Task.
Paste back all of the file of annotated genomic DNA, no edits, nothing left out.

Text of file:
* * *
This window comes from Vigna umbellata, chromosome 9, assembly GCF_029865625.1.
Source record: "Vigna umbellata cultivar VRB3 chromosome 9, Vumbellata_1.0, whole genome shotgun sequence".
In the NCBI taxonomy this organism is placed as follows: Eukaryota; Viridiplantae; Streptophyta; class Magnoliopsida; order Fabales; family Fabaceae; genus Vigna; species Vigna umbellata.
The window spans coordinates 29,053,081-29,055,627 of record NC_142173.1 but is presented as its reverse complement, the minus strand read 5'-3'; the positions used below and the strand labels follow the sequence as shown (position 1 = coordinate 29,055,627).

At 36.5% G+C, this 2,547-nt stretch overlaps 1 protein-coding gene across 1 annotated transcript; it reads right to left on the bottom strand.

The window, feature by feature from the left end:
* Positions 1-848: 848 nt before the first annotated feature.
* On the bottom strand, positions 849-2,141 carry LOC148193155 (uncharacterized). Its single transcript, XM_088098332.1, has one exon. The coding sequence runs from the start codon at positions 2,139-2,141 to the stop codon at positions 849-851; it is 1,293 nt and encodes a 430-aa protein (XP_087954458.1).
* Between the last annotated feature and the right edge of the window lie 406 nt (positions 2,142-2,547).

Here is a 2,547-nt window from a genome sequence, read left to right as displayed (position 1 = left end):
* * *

This window comes from Vigna umbellata, chromosome 9, assembly GCF_029865625.1.
Source record: "Vigna umbellata cultivar VRB3 chromosome 9, Vumbellata_1.0, whole genome shotgun sequence".
In the NCBI taxonomy this organism is placed as follows: Eukaryota; Viridiplantae; Streptophyta; class Magnoliopsida; order Fabales; family Fabaceae; genus Vigna; species Vigna umbellata.
The window spans coordinates 29,053,081-29,055,627 of record NC_142173.1 but is presented as its reverse complement, the minus strand read 5'-3'; the positions used below and the strand labels follow the sequence as shown (position 1 = coordinate 29,055,627).

At 36.5% G+C, this 2,547-nt stretch overlaps 1 protein-coding gene across 1 annotated transcript; it reads right to left on the bottom strand.

The window, feature by feature from the left end:
* Positions 1-848: 848 nt before the first annotated feature.
* On the bottom strand, positions 849-2,141 carry LOC148193155 (uncharacterized). Its single transcript, XM_088098332.1, has one exon. The coding sequence runs from the start codon at positions 2,139-2,141 to the stop codon at positions 849-851; it is 1,293 nt and encodes a 430-aa protein (XP_087954458.1).
* Between the last annotated feature and the right edge of the window lie 406 nt (positions 2,142-2,547).

Here is a 2,547-nt window from a genome sequence, read left to right as displayed (position 1 = left end):